Can an employer fire an employee over a drug test?

Under the Minnesota Drug and Alcohol Testing in the Workplace Act, an employer cannot discharge an employee after that worker’s first positive drug test without providing an opportunity for counseling or treatment. Employers may be liable in a civil action for damages suffered by an employee when the employer violate this law.

DATWA, however, allows an exception when two conditions are met. First, the employer gave the employee the opportunity to participate in a drug or alcohol counseling or rehabilitation program after the employer consulted with a certified chemical use counselor or physician trained in the diagnosis and treatment of chemical dependency. The treatment may be paid by the employee or an employee benefit plan.

Second, the employee may be terminated for refusing to participate in these programs or failing to successfully complete the program by withdrawing before completion. The worker may also be discharged if there is a positive test on a confirmatory test after the program is concluded.

In an unpublished decision issued in August, the Minnesota Court of Appeals found that the DATWA requires an employee to complete the schedule of treatment that the employer provided to the employee and not merely a type of treatment program that the employer selected. In that case an employee was discharged after the first positive drug test when he refused to attend a chemical dependency program that the worker and his employer earlier had agreed upon.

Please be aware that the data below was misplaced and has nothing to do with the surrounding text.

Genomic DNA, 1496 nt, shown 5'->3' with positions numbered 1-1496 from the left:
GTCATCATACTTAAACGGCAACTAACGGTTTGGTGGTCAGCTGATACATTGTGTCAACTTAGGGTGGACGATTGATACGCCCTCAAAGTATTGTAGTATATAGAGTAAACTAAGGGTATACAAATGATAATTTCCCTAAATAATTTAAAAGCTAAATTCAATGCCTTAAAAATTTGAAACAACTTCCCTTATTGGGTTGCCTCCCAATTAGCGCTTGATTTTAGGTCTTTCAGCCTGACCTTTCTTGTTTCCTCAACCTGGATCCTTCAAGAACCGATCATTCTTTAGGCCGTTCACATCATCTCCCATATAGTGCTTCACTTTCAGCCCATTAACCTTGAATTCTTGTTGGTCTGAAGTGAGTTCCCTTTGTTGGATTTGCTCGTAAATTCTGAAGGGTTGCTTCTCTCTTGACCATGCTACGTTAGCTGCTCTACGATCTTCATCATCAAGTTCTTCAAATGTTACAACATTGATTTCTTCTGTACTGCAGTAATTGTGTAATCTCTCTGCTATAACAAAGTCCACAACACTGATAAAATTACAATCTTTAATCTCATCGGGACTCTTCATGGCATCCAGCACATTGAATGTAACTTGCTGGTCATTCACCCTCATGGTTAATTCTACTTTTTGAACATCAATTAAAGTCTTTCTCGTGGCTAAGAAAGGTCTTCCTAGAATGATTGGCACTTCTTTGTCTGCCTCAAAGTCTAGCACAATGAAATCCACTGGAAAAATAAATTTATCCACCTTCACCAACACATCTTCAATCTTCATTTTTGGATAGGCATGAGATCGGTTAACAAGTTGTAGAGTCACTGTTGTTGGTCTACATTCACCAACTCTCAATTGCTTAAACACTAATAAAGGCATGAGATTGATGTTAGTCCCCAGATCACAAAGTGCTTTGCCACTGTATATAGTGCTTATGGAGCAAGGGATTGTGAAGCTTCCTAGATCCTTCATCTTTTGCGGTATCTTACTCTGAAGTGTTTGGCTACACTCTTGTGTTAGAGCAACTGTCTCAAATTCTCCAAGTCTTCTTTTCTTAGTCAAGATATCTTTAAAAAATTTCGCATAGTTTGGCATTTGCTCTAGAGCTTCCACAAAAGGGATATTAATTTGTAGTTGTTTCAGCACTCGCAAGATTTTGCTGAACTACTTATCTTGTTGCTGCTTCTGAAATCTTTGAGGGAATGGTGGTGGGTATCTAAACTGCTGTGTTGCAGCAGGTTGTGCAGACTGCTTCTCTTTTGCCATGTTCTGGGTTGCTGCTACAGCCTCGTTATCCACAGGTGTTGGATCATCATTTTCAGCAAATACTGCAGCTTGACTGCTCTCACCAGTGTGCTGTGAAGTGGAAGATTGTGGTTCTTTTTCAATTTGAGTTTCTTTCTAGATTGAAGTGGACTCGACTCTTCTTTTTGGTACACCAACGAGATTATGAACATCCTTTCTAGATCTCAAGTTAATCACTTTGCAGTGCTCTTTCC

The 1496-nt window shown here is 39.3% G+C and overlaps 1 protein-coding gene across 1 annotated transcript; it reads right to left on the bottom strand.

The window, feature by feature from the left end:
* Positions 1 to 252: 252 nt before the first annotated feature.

The worker subsequently sought permission to receive treatment at another unapproved facility because of the commute and attendance requirements. He was fired after the employer denied this request and he did not attend the agreed upon sessions.

The court ruled that the employer may mandate whether the program is a counseling or rehabilitation program. However, the DATWA only requires an employer to provide an opportunity for participation in a treatment program. An employer does not have to allow an additional opportunity to attend a different program after it had already approved a program requested by the employee.

Employers should seek legal assistance to help avoid these type of employment disputes. Legal assistance can help provide reasonable and legal options to employers to assure the safety of their employees and workplaces and to avoid other business disputes.

Source: State of Minnesota, “Jones vs. Green Bay Packaging, Inc., (No. 27-CV-14-8791, Aug. 10, 2015),” Assessed Sept. 27, 2015

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